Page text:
Gamma delta (γ δ) T cells are intrinsically important for preventing the development and progression of hematologic cancers.These innate T cells are particularly suited for the application of cancer therapy due to the fact they: 1) recognize transformed cellsindependent of antigen processing or presentation by classical MHC molecules, and 2) embody the anti-tumour effector functions of bothNK cells and cytotoxic T cells. It was serendipitously discovered that aminobisphosphonates (ABP), a class of drugs used as adjuvantcancer therapy for the treatment of malignant osteolytic bone disease, have the unexpected side-effect of potently activating the antitumoureffector functions of human peripheral γ δ T cells. Such beneficial therapeutic synergisms are rare, and no time has been wasted todetermine how to best harness the anti-cancer potential of γ δ T cells and ABP. Despite promising experimental results, the full clinicalpotential of this immunotherapeutic strategy has been hampered by the subversive strategies employed by cancer cells to obstructactivation of anti-tumour immune responses. These include the promotion of regulatory T cells (Tregs) that maintain tumour toleranceand the corruption of dendritic cell (DC) function and maturation. Toll-like receptor (TLR) agonists have a long history of breaking freeof tumour-induced immune-suppression by resetting DC function and abrogating Treg induced tolerance. This review presents data tosupport the notion that TLR signalling may perfectly complement the anti-tumour synergy of ABP and activated γ δ T cells, and thiscombined innate artillery could provide the necessary ammunition to topple malignancy’s stronghold on the immune system.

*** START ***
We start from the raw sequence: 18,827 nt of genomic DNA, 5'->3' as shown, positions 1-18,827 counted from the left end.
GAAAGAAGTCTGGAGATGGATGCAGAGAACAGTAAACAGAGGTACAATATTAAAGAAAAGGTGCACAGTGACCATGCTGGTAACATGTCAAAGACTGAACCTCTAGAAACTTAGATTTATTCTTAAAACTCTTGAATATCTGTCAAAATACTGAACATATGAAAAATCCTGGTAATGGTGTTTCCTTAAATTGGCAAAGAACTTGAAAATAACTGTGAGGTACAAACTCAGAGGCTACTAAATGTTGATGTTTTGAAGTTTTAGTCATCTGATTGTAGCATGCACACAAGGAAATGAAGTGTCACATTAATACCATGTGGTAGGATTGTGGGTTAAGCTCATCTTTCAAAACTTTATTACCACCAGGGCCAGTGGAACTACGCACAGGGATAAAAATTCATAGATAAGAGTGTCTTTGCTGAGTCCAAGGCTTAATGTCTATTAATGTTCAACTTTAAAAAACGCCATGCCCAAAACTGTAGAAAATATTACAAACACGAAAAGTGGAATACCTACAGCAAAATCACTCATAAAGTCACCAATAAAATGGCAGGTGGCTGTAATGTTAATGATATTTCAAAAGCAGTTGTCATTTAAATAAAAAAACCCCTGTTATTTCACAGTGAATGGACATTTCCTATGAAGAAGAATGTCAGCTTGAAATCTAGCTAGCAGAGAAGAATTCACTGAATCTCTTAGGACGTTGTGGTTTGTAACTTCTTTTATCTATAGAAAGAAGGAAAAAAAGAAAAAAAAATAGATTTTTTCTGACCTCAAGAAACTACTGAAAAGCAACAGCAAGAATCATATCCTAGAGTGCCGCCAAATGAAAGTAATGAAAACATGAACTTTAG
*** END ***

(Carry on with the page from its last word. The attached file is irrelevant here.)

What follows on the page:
Tumor-induced dysfunction of immune cells is a common problem in cancer. Tumors induce immune suppression by manydifferent mechanisms, including accumulation of regulatory T cells (Treg). Adaptive Treg (Tr1) generated in the tumormicroenvironment express CD39 and CD73 ectonucleotidases, produce adenosine and are COX2+PGE2+. Adenosine and PGE2produced by Tr1 or tumor cells bind to their respective receptors on the surface of T effector cells (Teff) and cooperate in up-regulatingcytosolic 3’5’-cAMP levels utilizing adenylyl cyclase isoform 7 (AC-7). In Teff, increased cAMP mediates suppression of anti-tumorfunctions. Treg, in contrast to Teff, seem to require high cAMP levels for mediating suppression. This differential requirement of Tregand Teff for cAMP offers an opportunity for pharmacologic interventions using selected inhibitors of the adenosine/PGE2 pathways.Blocking of adenosine/PGE2 production by Tr1 or blocking binding of these factors to their receptors on T cells or inhibition of cAMPsynthesis in Teff all represent novel therapeutic strategies that used in combination with conventional therapies could restore anti-tumorfunctions of Teff . At the same time, these inhibitors could disarm Tr1 cells by depriving them of the factors promoting their generationand activity or by down-regulating 3’5’-cAMP levels. Thus, the pharmacologic control of Treg-Teff interactions offers a novel strategyfor restoration of anti-tumor Teff functions and silencing of Treg. Used in conjunction with anti-cancer drugs or with immune therapies,this strategy has a potential to improve therapeutic effects by preventing or reversing tumor-induced immune suppression.

This review summarizes the sources and characteristics of various natural products that can be extracted from mangroveassociatedmicrobes with a focus on bioactivity, highlighting the unique chemical diversity of these metabolic products.

Determinants of Increased Cardiovascular Disease in Obesity and Metabolic Syndrome by N. Vazzana, F. Santilli, S. Sestili, C. Cuccurullo, G. Davi (5267-5280).